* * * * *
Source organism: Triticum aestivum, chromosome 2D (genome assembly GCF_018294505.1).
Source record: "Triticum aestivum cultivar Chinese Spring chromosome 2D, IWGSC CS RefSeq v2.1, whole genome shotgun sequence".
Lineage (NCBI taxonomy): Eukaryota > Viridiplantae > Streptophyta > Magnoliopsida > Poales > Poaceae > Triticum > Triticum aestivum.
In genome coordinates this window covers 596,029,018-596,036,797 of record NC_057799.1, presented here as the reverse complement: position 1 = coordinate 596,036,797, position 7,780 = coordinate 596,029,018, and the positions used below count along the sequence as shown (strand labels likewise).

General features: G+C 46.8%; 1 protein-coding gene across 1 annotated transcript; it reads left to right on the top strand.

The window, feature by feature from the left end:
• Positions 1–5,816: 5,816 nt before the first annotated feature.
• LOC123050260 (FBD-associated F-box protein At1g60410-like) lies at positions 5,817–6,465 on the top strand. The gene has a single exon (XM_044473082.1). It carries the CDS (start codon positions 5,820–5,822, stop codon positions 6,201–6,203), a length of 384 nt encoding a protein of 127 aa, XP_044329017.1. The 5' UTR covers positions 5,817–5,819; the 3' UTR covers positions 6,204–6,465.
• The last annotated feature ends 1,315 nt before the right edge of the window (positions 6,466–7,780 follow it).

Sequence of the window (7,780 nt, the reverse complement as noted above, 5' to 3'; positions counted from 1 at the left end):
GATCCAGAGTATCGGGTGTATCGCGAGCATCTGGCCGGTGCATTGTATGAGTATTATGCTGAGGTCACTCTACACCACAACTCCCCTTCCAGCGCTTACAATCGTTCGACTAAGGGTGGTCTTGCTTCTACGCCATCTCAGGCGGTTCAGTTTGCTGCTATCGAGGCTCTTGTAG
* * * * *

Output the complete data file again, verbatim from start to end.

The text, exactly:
Source organism: Triticum aestivum, chromosome 2D (genome assembly GCF_018294505.1).
Source record: "Triticum aestivum cultivar Chinese Spring chromosome 2D, IWGSC CS RefSeq v2.1, whole genome shotgun sequence".
Lineage (NCBI taxonomy): Eukaryota > Viridiplantae > Streptophyta > Magnoliopsida > Poales > Poaceae > Triticum > Triticum aestivum.
In genome coordinates this window covers 596,029,018-596,036,797 of record NC_057799.1, presented here as the reverse complement: position 1 = coordinate 596,036,797, position 7,780 = coordinate 596,029,018, and the positions used below count along the sequence as shown (strand labels likewise).

General features: G+C 46.8%; 1 protein-coding gene across 1 annotated transcript; it reads left to right on the top strand.

The window, feature by feature from the left end:
• Positions 1–5,816: 5,816 nt before the first annotated feature.
• LOC123050260 (FBD-associated F-box protein At1g60410-like) lies at positions 5,817–6,465 on the top strand. The gene has a single exon (XM_044473082.1). It carries the CDS (start codon positions 5,820–5,822, stop codon positions 6,201–6,203), a length of 384 nt encoding a protein of 127 aa, XP_044329017.1. The 5' UTR covers positions 5,817–5,819; the 3' UTR covers positions 6,204–6,465.
• The last annotated feature ends 1,315 nt before the right edge of the window (positions 6,466–7,780 follow it).

Sequence of the window (7,780 nt, the reverse complement as noted above, 5' to 3'; positions counted from 1 at the left end):
GATCCAGAGTATCGGGTGTATCGCGAGCATCTGGCCGGTGCATTGTATGAGTATTATGCTGAGGTCACTCTACACCACAACTCCCCTTCCAGCGCTTACAATCGTTCGACTAAGGGTGGTCTTGCTTCTACGCCATCTCAGGCGGTTCAGTTTGCTGCTATCGAGGCTCTTGTAG